Tuesday, April 10, 2007

When All Else Fails

Winter’s fat lady hasn’t sung yet where I live. In the hollows of Storm King’s eastern base, ice lurks. Our forecast calls for something frozen and slushy tomorrow. Nothing is snapping – this winter is melting away with great reluctance, highs in the 40s prolonging the freeze, keeping the bite in the wind, just as long as they can.

That’s okay. Because the light is different, and the light is what tells the plants and animals what to do. When I get out of the car in my driveway with the western sky still aglow, I hear a couple of spring peepers* making their song down in the hollow where the garter snakes live, and it feels a little warmer.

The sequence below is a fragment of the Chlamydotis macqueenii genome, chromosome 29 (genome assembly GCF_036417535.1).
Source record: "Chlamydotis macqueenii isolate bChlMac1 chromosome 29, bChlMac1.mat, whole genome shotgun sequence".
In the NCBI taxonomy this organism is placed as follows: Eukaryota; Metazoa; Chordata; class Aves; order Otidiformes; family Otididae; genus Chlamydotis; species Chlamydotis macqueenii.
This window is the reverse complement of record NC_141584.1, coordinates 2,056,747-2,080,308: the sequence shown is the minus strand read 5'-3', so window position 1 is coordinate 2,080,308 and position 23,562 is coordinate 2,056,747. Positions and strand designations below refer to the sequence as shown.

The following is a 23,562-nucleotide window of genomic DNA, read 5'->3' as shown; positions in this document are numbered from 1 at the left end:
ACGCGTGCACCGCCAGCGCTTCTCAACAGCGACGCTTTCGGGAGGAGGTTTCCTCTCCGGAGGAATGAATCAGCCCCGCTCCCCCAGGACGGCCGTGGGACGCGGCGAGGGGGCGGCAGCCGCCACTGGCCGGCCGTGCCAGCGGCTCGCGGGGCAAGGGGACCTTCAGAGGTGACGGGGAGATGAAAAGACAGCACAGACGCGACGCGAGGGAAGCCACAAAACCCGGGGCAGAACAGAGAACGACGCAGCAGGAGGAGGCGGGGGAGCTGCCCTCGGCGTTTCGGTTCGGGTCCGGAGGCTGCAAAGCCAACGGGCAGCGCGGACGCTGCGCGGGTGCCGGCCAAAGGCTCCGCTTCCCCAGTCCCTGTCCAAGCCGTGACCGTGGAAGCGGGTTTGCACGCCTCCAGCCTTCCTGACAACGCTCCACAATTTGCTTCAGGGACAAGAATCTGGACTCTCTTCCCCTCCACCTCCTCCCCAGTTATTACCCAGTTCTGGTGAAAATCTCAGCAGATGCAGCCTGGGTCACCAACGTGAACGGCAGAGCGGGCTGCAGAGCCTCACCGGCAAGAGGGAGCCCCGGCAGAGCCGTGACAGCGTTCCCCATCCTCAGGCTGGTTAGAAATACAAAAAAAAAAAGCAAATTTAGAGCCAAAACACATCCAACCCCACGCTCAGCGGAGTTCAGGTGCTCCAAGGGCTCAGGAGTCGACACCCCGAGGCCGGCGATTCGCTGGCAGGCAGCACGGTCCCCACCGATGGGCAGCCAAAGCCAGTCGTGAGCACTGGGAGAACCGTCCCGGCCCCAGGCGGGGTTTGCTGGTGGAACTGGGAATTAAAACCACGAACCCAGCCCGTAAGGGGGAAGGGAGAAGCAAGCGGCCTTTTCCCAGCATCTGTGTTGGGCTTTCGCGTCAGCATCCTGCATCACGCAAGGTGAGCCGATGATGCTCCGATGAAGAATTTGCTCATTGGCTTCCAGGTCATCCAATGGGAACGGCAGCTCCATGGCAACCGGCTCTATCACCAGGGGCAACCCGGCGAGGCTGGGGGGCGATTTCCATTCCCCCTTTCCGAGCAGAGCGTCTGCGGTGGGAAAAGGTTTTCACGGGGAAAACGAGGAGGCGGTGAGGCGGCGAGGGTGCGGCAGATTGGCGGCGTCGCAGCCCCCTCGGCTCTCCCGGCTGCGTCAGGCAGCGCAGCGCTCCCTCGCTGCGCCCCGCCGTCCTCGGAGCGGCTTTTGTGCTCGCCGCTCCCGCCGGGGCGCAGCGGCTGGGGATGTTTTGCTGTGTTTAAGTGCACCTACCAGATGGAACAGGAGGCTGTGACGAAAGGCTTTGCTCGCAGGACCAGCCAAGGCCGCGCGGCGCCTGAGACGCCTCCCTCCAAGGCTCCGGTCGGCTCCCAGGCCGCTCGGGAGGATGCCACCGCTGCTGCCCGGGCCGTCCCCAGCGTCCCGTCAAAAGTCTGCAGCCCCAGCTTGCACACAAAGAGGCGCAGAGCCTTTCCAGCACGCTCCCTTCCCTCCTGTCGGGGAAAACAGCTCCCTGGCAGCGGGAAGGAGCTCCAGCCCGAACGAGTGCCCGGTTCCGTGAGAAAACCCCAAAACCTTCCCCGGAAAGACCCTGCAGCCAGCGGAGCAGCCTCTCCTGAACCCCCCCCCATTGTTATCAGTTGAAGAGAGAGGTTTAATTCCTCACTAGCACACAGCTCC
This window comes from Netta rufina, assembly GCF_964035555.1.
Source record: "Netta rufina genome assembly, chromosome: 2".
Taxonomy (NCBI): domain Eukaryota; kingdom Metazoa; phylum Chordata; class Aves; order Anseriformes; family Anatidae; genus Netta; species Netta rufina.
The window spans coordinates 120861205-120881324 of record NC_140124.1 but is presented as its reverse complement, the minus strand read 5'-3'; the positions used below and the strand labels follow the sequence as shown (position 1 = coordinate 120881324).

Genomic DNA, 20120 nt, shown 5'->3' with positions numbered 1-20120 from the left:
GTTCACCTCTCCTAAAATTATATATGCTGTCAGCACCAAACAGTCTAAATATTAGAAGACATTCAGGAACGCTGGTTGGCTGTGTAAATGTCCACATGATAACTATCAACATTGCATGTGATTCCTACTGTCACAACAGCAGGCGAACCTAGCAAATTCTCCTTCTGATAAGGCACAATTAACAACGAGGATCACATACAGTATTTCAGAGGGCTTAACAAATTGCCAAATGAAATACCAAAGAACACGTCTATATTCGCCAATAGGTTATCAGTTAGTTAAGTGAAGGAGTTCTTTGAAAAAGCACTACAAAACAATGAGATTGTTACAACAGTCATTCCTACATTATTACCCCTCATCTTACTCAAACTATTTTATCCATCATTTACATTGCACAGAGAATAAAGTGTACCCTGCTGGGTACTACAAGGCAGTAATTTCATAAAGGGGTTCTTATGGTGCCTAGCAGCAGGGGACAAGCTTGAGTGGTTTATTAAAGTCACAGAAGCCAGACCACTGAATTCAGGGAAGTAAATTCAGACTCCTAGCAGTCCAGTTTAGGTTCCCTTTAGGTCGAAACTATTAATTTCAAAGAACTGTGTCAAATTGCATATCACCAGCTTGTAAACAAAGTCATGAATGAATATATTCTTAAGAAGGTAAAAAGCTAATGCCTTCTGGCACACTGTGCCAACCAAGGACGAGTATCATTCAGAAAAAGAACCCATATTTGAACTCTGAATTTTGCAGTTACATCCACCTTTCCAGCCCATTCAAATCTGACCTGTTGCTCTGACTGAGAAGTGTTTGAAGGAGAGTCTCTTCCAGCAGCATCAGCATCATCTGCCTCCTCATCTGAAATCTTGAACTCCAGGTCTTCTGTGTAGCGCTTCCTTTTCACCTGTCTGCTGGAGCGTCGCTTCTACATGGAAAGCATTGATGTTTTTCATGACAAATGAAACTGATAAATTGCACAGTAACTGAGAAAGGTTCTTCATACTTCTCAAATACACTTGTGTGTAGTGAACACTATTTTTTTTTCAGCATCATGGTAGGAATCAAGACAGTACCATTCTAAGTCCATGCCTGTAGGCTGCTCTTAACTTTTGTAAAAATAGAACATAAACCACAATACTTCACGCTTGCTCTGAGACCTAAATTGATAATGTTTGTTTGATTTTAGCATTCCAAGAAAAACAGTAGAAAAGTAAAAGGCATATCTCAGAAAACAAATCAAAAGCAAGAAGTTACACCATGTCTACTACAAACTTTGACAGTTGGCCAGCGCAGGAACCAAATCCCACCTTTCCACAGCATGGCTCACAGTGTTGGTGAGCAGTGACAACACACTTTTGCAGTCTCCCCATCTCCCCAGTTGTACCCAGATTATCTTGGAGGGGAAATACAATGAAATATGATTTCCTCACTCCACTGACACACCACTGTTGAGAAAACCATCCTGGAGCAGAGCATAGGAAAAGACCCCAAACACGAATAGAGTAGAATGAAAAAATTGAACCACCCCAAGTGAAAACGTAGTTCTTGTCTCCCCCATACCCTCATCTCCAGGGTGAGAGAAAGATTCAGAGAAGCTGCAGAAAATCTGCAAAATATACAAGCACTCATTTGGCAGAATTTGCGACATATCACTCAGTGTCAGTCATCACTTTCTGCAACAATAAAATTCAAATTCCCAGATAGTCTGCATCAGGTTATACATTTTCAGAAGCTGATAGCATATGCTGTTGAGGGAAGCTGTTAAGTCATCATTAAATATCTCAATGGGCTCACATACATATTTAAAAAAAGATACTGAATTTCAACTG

*Pseudacris crucifer. I just didn't want to break flow.


3 comments:

Magpie said...

I learned something today: peepers = Pseudacris crucifer. Thanks. Hopefully I'll remember next time we drive by the noisy swamp!

Bill Braine said...

Your local species may vary.

But I think we're roughly local.

Amy H said...

Bill - have you read any vintage Mark Helprin? (as compared to recent political stuff) He shares the same poetic love of your area with you. Can't remember which one in particular dwelled particularly on the Hudson River area - maybe Ant Proof Case or maybe Refiner's Fire. All are good.